May is Melanoma and Skin Cancer Awareness Month
Malignant Melanoma is a cancer that usually appears on the skin but can also rarely in other locations. Since they can develop from moles, they should be checked if there is an increase in size, change in their color, fuzzy edges or if they become itchy. Pay attention to any spots, ulcers and breaks in the skin you might get. Avoid UV radiation from sun and tanning beds. Wear protective clothing and use sunscreen.
Skin Cancers are by far the most common kind of cancers in the United States. They are diagnosed more than all other cancers combined. This not only refers to melanoma, but other cancers such as squamous cell carcinoma, merkel cell carcinoma, skin lymphoma and kaposi sarcoma. Prevention and early detection are the best defenses against skin cancer. Protect yourself and your family from UV light. Inspect yourself with a mirror and notice any moles, raised areas or discolorations you might have. Visit your doctor or a dermatologist with your concerns.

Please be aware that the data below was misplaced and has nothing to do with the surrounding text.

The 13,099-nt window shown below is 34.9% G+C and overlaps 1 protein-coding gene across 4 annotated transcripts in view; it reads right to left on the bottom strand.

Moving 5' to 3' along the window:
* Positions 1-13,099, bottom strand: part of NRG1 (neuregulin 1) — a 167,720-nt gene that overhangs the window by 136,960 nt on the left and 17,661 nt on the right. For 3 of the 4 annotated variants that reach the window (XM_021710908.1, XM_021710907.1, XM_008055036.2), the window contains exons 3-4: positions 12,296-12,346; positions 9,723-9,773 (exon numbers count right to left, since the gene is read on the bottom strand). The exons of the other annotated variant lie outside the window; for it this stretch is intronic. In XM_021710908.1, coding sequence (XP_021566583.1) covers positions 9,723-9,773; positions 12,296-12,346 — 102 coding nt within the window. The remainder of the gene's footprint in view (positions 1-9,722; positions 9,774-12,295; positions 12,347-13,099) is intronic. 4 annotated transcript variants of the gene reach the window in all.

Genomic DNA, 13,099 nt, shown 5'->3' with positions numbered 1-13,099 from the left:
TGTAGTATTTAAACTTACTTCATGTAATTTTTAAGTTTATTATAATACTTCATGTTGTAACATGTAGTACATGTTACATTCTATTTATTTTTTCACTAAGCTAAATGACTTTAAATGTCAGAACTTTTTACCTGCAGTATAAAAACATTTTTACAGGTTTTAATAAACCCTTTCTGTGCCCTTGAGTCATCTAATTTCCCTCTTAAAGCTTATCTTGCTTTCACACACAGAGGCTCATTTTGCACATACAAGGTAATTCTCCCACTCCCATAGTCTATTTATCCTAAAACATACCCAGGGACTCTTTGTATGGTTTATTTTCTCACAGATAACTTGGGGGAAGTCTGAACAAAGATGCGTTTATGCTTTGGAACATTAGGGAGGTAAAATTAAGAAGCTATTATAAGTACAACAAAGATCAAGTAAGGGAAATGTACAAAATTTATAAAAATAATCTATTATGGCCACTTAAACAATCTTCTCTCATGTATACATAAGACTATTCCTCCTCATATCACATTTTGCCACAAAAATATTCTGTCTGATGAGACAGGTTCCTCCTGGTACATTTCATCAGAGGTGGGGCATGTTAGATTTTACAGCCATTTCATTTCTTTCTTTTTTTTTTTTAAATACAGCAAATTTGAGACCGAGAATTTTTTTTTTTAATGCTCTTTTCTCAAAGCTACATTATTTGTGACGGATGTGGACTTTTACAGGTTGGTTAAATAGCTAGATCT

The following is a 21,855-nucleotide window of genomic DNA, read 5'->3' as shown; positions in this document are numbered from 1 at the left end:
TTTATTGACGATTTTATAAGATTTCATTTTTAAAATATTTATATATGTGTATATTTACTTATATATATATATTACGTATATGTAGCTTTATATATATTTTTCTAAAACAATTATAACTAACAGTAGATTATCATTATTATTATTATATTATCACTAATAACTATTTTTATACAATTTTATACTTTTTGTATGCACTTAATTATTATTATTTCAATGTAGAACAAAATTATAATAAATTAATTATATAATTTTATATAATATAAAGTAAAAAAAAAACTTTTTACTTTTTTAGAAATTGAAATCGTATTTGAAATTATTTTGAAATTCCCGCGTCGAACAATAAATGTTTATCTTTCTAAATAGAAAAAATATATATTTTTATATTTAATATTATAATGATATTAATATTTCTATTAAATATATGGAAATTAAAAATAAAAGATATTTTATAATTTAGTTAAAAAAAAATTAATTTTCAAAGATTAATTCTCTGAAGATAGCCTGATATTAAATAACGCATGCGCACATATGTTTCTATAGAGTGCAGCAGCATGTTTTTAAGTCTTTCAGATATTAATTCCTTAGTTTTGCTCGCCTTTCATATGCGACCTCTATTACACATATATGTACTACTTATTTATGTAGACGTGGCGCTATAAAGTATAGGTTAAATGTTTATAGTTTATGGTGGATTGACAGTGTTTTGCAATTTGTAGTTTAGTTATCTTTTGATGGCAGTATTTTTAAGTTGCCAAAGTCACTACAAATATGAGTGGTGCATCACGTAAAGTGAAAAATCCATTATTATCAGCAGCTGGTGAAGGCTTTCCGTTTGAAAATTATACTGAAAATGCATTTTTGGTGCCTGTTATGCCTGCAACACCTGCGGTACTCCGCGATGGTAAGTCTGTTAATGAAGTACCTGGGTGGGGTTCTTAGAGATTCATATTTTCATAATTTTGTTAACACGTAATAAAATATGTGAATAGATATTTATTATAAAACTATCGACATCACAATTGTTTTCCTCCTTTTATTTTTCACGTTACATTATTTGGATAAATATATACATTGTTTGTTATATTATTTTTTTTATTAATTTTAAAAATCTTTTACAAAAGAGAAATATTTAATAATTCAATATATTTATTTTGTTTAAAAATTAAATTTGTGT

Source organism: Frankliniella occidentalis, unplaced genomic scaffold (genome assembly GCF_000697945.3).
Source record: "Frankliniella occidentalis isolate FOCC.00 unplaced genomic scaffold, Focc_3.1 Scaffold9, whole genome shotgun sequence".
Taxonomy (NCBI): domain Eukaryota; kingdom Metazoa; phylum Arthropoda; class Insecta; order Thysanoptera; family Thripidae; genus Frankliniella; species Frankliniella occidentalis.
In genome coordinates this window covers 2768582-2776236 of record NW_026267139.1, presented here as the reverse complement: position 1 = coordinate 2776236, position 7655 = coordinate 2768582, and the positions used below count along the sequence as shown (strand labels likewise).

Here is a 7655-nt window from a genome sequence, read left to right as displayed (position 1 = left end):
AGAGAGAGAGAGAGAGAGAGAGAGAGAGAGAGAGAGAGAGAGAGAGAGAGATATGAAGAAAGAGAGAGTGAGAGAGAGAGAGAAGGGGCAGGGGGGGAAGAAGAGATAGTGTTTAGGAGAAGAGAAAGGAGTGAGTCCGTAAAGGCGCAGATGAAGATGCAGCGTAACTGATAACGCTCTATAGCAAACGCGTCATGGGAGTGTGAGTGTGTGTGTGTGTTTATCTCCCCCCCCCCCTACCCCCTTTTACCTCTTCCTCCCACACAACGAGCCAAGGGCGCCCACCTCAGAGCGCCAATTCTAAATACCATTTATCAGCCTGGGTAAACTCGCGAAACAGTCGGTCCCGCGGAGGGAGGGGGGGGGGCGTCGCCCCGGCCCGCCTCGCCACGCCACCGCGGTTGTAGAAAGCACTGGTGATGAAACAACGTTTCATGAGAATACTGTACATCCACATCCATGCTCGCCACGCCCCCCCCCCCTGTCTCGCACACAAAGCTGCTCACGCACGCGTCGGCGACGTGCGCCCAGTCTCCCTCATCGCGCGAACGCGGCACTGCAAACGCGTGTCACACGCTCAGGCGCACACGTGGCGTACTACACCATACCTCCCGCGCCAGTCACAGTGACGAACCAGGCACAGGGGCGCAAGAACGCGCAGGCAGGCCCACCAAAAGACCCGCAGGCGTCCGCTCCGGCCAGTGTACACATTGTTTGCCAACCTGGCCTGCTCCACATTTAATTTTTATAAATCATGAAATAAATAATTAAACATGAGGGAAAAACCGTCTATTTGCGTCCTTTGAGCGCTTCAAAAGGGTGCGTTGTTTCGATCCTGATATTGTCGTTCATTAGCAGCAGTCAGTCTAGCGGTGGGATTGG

The ABCDE Rule is a handy guide for checking your skin.
A stands for Asymmetry: if one side of a spot doesn’t match the other.B stands for Border: if it has a fuzzy or irregular edge to it.
C stands for Color: if it is not the same color all over. It might be red, white, blue, brown or black.
D stands for Diameter: if the spot is wider than the tip of a pencil eraser, about a quarter inch across.
E stands for Evolving: if you notice it has changed in one of these ways since you last looked.
Please note that this is general awareness information and not a substitute for actual, personal advice from a medical professional.
You should visit your physician for an individual evaluation.